- Tamil Nadu didn’t have a strategy in place to conserve the Gulf of Mannar Islands. In Goa, there was no system for monitoring coral reefs and no management plans to conserve turtle nesting sites. In Gujarat, instruments procured to study the physiochemical parameters of soil and water of the inertial area of the Gulf of Kutch weren’t used. Sea patrolling in Gahirmatha Sanctuary, in Kendrapara, Odisha did not happen. A research laboratory at Dangmal, Kendrapara District, Odisha constructed in 2016 has not been made functional till date. There was no website to disseminate the information related to the NCZMA , the CAG found, which is a clear violation of the mandated requirements of the Authority.
What lies ahead?
- These reports are placed before the Standing Committees of Parliament, which select those findings and recommendations that they judge to be the most critical to public interest and arrange hearings on them. In this case, the Environment Ministry is expected to explain omissions pointed out by the CAG and make amends.
Integrated Coastal Zone Management (ICZM):
- ICZM aims to improve livelihood of coastal communities and conserve the coastal ecosystem.
- The ICZM plan involves identification of infrastructure requirements and livelihood improvement means in coastal districts. Conservation of mangroves is among the components.
- The national component of the project includes mapping of the country’s coastline and demarcation of the hazard line.
- It is a World Bank assisted project.
- It is being implemented by the Department of Forests and Environment with assistance from the Union Ministry of Environment, Forests and Climate Change (MoEFCC).
- The National Centre for Sustainable Coastal Management (NCSCM), Chennai, will provide scientific and technical inputs.
Society of Integrated Coastal Management (SICOM)
- SICOM has been established under the aegis of the Ministry of Environment, Forests and Climate change, Government of India with a vision for vibrant, healthy and resilient Coastal and Marine Environment for continuous and enhanced outflow of benefits to the Country and the Coastal Community.
Main Roles, Responsibilities and Objectives: –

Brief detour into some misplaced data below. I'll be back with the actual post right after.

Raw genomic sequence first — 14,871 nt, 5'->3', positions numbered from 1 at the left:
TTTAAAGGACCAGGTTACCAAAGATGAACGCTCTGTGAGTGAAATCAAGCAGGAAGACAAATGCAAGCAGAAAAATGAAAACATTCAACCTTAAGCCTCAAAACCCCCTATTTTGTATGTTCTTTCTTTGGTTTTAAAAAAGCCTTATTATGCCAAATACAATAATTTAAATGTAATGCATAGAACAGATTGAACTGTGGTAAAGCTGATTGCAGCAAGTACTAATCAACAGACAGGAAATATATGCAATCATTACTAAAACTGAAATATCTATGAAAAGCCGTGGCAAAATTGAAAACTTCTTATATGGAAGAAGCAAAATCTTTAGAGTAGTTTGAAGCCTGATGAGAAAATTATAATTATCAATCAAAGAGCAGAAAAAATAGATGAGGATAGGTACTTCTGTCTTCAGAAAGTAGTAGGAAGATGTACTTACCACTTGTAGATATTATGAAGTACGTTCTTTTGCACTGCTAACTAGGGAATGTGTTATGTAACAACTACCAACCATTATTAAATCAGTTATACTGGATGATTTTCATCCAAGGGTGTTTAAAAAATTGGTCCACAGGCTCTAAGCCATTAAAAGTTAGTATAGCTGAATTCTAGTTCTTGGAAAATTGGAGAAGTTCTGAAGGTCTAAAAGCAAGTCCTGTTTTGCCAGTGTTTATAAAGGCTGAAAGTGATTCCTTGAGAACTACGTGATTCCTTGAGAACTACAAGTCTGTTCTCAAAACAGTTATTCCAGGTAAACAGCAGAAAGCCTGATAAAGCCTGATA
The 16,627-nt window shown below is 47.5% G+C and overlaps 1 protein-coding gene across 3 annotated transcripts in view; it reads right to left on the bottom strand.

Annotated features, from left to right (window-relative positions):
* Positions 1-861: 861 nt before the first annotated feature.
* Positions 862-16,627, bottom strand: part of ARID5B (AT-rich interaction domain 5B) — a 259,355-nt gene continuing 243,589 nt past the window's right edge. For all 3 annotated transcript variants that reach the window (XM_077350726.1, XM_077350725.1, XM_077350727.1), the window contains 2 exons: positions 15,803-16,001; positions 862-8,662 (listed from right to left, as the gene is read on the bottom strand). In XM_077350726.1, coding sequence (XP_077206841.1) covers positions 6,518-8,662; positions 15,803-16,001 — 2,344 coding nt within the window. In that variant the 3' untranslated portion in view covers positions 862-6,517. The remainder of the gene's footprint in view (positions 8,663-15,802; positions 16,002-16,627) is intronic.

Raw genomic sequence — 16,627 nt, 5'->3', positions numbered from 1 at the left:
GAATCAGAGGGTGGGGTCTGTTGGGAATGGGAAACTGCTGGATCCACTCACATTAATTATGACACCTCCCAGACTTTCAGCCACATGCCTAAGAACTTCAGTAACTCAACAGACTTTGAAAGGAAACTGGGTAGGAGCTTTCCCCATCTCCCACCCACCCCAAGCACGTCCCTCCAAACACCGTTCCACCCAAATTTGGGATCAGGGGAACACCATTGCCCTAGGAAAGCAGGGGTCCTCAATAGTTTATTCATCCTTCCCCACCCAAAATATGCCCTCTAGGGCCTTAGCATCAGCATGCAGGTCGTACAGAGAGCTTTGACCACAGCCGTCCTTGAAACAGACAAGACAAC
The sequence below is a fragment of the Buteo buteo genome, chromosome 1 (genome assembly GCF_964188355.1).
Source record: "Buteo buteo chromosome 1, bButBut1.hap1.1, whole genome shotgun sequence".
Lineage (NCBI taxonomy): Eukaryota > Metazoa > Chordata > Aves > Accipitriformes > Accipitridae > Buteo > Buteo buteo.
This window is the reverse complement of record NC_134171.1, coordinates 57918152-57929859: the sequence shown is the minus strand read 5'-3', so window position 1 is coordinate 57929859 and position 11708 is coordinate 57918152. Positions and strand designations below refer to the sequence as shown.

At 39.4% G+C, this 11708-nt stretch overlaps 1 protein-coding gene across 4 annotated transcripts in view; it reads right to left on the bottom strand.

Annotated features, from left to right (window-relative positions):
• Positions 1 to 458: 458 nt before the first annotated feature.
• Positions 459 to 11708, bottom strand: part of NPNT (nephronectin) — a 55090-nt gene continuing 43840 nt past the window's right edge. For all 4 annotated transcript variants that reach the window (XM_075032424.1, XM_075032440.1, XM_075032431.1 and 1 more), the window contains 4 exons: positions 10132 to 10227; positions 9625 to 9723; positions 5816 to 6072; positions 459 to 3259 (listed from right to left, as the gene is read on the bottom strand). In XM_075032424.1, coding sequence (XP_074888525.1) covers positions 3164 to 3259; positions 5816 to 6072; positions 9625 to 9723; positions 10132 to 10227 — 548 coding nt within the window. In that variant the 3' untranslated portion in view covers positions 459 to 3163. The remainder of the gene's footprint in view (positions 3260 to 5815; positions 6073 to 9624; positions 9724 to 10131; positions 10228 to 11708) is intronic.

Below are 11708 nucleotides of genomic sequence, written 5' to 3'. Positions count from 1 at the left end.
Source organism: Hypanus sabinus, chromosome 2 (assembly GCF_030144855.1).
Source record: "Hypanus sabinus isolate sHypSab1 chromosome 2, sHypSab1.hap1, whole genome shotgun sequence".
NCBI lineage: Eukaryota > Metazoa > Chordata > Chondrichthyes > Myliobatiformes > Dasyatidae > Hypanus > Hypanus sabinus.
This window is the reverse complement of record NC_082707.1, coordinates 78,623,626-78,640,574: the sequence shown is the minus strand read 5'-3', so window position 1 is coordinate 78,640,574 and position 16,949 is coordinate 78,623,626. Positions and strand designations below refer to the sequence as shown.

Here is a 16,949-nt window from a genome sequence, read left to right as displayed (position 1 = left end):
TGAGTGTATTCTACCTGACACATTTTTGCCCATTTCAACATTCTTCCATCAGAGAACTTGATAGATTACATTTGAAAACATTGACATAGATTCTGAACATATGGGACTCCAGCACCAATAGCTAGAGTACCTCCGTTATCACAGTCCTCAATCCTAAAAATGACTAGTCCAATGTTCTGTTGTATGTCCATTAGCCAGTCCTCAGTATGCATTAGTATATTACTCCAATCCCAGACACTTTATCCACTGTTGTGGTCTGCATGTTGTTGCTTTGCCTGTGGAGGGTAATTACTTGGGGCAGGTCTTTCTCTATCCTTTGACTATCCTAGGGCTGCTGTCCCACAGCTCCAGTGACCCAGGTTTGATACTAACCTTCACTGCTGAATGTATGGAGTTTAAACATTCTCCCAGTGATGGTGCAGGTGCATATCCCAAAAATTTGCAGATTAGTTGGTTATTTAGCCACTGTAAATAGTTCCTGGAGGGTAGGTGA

- Nodal agency for strategic planning, management, execution, monitoring and successful implementation of Integrated Coastal Zone Management (ICZM) practices in across the country and National Project Management Unit (NPMU) for the ICZM Project and ENCORE project in all the 13 Coastal States/UTs.
- To act as a technical Secretariat to the National Coastal Zone Management Authority (NCZMA) related to regulatory provisions and CRZ classification of coastal stretches of the country.
- Coordinating agency and an interface for various ministries of Govt. Of India and the Govts and various line departments of the 13 Coastal State/UTs., Funding Institutions (World Bank) for Enhancing Coastal and Ocean Resource Efficiency Project (ENCORE)
- To support to check violations to CRZ through improved technology-enabled enforcement strengthened institutions and regulatory and legal reforms.
- SICOM has also embarked upon the Pilot Blue Flag Programme, a first in India under Beach Environment & Aesthetic Management Services (BEAMS) for development of world class Beaches in India
- Capacity building of Coastal State Units in planning, implementation and management of Integrated Coastal Zone Management programs and other national and State organization / agencies associated with the projects
- Serving as an interface among coastal communities, experts, and governments, including providing with and disseminating examples of best practices and guidelines for coastal and marine ecological security and livelihood security of coastal and island communities
- To undertake any additional work or function as may be assigned by MOEF&CC from time to time in the areas of coastal management and other related activities